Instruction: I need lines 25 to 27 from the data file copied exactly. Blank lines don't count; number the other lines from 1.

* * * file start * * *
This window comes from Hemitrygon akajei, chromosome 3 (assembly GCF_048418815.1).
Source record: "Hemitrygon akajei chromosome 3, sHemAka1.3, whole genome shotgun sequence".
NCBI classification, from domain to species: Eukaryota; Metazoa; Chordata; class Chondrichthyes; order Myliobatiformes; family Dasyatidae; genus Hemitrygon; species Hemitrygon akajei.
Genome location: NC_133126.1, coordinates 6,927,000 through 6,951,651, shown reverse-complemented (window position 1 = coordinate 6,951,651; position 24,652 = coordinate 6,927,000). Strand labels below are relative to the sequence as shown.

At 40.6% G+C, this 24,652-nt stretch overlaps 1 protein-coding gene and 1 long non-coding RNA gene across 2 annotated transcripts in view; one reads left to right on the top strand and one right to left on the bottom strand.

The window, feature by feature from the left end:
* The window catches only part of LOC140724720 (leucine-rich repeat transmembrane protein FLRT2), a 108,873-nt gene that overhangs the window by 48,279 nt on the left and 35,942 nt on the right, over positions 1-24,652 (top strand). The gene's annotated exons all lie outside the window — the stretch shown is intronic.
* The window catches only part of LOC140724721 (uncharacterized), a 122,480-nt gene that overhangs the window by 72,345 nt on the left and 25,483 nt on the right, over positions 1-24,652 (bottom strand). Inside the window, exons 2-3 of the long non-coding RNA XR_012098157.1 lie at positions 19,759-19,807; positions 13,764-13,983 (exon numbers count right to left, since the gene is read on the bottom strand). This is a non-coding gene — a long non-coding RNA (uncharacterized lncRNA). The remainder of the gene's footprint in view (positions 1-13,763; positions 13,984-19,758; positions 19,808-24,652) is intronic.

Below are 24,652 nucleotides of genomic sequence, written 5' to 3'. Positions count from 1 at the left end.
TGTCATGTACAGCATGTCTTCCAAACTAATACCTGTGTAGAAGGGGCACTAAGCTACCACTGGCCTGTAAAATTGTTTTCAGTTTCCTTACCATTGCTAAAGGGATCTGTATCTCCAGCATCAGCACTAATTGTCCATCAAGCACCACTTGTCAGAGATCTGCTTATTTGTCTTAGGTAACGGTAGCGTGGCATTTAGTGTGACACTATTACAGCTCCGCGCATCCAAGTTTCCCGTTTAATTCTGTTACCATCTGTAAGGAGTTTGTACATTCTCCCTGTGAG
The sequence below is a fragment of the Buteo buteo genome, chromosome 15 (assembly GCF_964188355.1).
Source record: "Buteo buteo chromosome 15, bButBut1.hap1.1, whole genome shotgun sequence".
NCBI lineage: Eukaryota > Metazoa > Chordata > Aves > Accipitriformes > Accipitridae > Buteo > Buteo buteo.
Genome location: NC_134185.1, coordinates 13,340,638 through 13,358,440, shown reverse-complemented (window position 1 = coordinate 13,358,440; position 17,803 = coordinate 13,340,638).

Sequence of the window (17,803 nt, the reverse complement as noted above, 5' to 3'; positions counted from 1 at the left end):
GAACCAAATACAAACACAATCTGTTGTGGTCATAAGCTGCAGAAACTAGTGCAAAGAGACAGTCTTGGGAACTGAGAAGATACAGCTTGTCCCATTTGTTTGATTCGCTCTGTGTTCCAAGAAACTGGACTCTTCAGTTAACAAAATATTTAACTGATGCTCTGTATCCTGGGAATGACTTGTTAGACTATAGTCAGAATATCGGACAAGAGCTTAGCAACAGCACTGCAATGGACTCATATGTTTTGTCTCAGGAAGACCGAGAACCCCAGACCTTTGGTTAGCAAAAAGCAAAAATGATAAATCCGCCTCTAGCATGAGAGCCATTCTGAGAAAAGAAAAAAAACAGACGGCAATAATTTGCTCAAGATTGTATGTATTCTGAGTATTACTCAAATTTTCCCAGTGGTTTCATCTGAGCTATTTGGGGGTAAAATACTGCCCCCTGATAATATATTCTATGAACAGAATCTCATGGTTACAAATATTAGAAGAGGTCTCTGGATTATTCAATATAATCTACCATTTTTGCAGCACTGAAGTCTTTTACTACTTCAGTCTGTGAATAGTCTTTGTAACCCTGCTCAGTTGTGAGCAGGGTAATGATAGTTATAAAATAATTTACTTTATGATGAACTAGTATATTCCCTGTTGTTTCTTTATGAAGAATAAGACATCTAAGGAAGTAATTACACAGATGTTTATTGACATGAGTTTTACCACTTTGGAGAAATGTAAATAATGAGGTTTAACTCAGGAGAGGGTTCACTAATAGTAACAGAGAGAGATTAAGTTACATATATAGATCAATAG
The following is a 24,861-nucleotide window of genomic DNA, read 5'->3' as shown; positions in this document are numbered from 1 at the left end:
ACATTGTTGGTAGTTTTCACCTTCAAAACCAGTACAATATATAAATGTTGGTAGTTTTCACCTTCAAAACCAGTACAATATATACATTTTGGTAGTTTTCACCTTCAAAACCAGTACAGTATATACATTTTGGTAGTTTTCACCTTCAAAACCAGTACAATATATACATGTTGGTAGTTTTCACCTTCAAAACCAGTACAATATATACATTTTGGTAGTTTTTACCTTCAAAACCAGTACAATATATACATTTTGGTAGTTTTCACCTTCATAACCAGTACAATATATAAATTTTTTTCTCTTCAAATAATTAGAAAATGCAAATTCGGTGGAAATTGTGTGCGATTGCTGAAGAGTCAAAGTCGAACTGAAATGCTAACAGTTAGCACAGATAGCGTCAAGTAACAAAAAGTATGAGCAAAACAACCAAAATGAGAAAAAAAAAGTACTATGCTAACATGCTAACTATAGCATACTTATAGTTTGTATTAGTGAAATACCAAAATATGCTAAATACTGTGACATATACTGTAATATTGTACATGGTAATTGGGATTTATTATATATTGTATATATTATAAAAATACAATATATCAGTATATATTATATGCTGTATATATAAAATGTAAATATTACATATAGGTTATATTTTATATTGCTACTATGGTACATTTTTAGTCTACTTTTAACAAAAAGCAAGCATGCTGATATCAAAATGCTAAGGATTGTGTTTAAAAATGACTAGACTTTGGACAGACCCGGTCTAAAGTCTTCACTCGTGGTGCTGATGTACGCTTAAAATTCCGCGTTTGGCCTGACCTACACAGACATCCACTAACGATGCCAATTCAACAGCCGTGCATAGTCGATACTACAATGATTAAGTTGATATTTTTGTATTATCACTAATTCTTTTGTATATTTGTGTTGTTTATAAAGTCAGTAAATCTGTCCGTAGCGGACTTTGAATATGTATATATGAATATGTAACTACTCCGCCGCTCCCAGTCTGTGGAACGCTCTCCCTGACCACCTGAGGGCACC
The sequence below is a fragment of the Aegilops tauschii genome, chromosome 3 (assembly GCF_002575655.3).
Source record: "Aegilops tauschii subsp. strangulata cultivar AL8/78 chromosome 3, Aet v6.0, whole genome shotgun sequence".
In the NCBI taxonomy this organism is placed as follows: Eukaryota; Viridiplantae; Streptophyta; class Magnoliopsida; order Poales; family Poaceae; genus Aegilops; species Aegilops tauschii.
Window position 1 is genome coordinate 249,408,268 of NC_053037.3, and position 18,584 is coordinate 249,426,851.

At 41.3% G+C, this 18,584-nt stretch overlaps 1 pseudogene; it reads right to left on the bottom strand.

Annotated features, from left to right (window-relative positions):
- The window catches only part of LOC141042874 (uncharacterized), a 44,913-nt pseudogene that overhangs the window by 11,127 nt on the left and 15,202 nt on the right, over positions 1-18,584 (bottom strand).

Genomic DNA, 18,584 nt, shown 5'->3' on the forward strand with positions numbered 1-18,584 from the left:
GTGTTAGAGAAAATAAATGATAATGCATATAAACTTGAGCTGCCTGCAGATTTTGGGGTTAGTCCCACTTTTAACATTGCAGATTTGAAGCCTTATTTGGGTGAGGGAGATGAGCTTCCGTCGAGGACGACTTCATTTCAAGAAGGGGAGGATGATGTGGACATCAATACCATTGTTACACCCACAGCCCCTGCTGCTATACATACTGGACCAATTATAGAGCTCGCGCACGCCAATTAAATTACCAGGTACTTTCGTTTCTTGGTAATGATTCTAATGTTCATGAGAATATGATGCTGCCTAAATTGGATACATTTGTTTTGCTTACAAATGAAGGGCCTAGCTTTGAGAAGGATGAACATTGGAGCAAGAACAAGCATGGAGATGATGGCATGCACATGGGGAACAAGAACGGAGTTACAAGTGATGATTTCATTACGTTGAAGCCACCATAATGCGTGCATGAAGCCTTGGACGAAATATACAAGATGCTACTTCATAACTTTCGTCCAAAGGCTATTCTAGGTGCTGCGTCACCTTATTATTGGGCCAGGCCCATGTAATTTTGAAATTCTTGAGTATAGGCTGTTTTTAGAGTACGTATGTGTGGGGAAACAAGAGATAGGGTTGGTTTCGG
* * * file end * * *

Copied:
- The window catches only part of LOC141042874 (uncharacterized), a 44,913-nt pseudogene that overhangs the window by 11,127 nt on the left and 15,202 nt on the right, over positions 1-18,584 (bottom strand).

Genomic DNA, 18,584 nt, shown 5'->3' on the forward strand with positions numbered 1-18,584 from the left:
GTGTTAGAGAAAATAAATGATAATGCATATAAACTTGAGCTGCCTGCAGATTTTGGGGTTAGTCCCACTTTTAACATTGCAGATTTGAAGCCTTATTTGGGTGAGGGAGATGAGCTTCCGTCGAGGACGACTTCATTTCAAGAAGGGGAGGATGATGTGGACATCAATACCATTGTTACACCCACAGCCCCTGCTGCTATACATACTGGACCAATTATAGAGCTCGCGCACGCCAATTAAATTACCAGGTACTTTCGTTTCTTGGTAATGATTCTAATGTTCATGAGAATATGATGCTGCCTAAATTGGATACATTTGTTTTGCTTACAAATGAAGGGCCTAGCTTTGAGAAGGATGAACATTGGAGCAAGAACAAGCATGGAGATGATGGCATGCACATGGGGAACAAGAACGGAGTTACAAGTGATGATTTCATTACGTTGAAGCCACCATAATGCGTGCATGAAGCCTTGGACGAAATATACAAGATGCTACTTCATAACTTTCGTCCAAAGGCTATTCTAGGTGCTGCGTCACCTTATTATTGGGCCAGGCCCATGTAATTTTGAAATTCTTGAGTATAGGCTGTTTTTAGAGTACGTATGTGTGGGGAAACAAGAGATAGGGTTGGTTTCGG